He only caught the first few words of what she said—I will make it home—and then Katara spoke too quickly for him to keep up. He caught a few words, adapt, grow, family, but it wasn’t quite enough for Zuko to grasp the gist of what she was trying to say. Adamantly, he wished he’d been more attentive in his lessons.
But, then color darkened her cheeks, clear even in the dim light of the moon and sporadic torches along the bridge. All at once, Zuko felt his heart pound in his chest, the simple blushing somehow solidifying the fact that she was here. The marriage that had been only discussed for just about a decade was now going to happen over the next few days. He couldn’t tell if he was excited or anxious, but either way he hoped it didn’t show on his face. Azula was forever making fun of him for wearing all his emotions on his sleeve; she always seemed able to know what he was thinking. A wave of worry swept through his stomach, nearly upsetting the rich roast duck he’d eaten. With his kind of luck, his betrothed would have the same uncanny ability to see right through him that Azula did.
For now, he did his best to push those thoughts away. Maybe she wasn’t—she’d already proven to not be as callus as his sister, in his opinion. He hesitantly allowed himself to hope for the best.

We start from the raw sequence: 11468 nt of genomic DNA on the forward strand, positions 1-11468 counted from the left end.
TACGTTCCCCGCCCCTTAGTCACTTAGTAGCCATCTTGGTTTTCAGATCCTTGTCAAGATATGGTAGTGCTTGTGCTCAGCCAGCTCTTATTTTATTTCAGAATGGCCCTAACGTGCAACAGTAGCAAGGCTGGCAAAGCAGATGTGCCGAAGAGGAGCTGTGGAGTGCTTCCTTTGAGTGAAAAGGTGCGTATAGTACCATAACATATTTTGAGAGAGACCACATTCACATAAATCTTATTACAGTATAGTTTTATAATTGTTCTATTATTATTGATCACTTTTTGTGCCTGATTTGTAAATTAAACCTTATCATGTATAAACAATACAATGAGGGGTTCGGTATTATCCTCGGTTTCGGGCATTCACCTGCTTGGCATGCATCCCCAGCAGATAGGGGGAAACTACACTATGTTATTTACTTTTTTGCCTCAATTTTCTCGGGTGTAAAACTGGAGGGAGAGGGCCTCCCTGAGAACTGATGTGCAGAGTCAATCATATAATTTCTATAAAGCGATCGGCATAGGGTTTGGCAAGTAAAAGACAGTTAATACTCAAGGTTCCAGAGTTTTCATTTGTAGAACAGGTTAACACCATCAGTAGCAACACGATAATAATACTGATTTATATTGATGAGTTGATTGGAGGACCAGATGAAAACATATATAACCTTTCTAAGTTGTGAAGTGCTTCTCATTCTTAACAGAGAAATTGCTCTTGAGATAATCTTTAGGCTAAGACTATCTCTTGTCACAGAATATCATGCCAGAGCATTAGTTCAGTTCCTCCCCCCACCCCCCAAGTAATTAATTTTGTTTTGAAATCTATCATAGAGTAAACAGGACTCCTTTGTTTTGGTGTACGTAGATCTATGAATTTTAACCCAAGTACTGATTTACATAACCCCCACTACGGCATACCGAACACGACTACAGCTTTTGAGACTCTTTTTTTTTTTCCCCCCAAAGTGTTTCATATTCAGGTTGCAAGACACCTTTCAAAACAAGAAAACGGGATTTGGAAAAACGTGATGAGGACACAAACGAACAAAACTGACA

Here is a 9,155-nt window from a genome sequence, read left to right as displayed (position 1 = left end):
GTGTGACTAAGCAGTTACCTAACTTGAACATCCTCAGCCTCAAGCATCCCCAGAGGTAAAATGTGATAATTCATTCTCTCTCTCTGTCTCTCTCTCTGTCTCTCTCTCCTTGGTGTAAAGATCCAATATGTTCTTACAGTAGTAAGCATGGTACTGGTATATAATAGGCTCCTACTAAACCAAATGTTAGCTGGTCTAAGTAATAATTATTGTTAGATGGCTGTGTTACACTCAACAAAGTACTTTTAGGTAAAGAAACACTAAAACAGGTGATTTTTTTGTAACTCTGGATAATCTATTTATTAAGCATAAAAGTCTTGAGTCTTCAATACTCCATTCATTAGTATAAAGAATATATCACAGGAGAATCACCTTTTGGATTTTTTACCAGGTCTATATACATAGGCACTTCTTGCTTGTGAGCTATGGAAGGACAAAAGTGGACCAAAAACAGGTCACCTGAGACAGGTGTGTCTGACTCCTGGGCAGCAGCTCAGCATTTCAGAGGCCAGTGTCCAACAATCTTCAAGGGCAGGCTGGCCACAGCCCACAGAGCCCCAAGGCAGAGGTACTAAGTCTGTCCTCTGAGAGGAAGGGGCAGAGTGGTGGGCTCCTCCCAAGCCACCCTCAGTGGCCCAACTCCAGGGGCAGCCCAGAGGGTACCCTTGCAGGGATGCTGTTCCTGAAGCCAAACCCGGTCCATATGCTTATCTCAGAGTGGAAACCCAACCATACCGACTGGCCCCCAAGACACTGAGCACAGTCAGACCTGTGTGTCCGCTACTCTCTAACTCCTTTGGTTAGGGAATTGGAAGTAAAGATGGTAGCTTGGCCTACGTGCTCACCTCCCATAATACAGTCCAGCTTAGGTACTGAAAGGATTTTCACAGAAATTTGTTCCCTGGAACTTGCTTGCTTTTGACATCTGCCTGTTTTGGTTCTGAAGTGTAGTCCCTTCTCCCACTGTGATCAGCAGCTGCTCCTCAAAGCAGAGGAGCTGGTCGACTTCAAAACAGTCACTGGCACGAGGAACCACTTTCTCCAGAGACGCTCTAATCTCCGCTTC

Then she mentioned her father, and he pressed his lips into a line before catching himself. The last thing Zuko wanted was for his future wife to be obediently in the background. None of the women in his family were like that, and he didn’t want Katara to be, either. Especially if he read Hakoda’s influence correctly.
Instead of saying anything about that, however, he hummed for a moment, just a soft noise in his throat. “The way I know it,” he said mildly, “it’s the river that shapes the earth. Not the other way around.”
By that time, his mother could dawdle no longer, and finally joined them on the bridge.
“The moon is so lovely on the water, isn’t it?” she asked them as she came up, giving them both plenty of time to finish up whatever conversation they were having before.
He watched Katara glance back at his mother, and resolved to learn her language more completely. The way her face lit up as soon as he spoke it was something he very much wanted to do again.